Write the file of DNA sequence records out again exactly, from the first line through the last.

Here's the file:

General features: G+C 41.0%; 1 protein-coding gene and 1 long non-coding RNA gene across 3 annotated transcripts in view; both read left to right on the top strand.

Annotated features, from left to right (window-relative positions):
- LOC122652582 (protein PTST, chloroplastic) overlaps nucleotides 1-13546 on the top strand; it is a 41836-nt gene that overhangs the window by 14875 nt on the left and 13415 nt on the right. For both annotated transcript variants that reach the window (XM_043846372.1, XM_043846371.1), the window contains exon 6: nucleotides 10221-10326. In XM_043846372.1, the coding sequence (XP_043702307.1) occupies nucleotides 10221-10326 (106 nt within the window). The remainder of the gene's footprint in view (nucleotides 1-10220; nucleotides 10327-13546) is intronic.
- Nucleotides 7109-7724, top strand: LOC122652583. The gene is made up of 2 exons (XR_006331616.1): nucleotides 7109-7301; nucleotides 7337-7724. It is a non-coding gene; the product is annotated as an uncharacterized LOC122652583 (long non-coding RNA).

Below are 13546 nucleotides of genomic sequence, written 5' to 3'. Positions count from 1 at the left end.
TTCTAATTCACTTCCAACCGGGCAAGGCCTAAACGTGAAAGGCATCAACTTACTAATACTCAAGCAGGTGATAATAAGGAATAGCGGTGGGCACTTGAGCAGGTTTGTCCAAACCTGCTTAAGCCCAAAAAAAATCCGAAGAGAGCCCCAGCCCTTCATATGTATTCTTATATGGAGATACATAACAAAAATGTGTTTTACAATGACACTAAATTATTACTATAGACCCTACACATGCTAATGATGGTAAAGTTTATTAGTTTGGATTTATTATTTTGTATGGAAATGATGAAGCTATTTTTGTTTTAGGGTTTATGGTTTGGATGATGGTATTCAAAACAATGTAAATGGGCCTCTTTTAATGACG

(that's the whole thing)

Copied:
General features: G+C 41.0%; 1 protein-coding gene and 1 long non-coding RNA gene across 3 annotated transcripts in view; both read left to right on the top strand.

Annotated features, from left to right (window-relative positions):
- LOC122652582 (protein PTST, chloroplastic) overlaps nucleotides 1-13546 on the top strand; it is a 41836-nt gene that overhangs the window by 14875 nt on the left and 13415 nt on the right. For both annotated transcript variants that reach the window (XM_043846372.1, XM_043846371.1), the window contains exon 6: nucleotides 10221-10326. In XM_043846372.1, the coding sequence (XP_043702307.1) occupies nucleotides 10221-10326 (106 nt within the window). The remainder of the gene's footprint in view (nucleotides 1-10220; nucleotides 10327-13546) is intronic.
- Nucleotides 7109-7724, top strand: LOC122652583. The gene is made up of 2 exons (XR_006331616.1): nucleotides 7109-7301; nucleotides 7337-7724. It is a non-coding gene; the product is annotated as an uncharacterized LOC122652583 (long non-coding RNA).

Below are 13546 nucleotides of genomic sequence, written 5' to 3'. Positions count from 1 at the left end.
TTCTAATTCACTTCCAACCGGGCAAGGCCTAAACGTGAAAGGCATCAACTTACTAATACTCAAGCAGGTGATAATAAGGAATAGCGGTGGGCACTTGAGCAGGTTTGTCCAAACCTGCTTAAGCCCAAAAAAAATCCGAAGAGAGCCCCAGCCCTTCATATGTATTCTTATATGGAGATACATAACAAAAATGTGTTTTACAATGACACTAAATTATTACTATAGACCCTACACATGCTAATGATGGTAAAGTTTATTAGTTTGGATTTATTATTTTGTATGGAAATGATGAAGCTATTTTTGTTTTAGGGTTTATGGTTTGGATGATGGTATTCAAAACAATGTAAATGGGCCTCTTTTAATGACG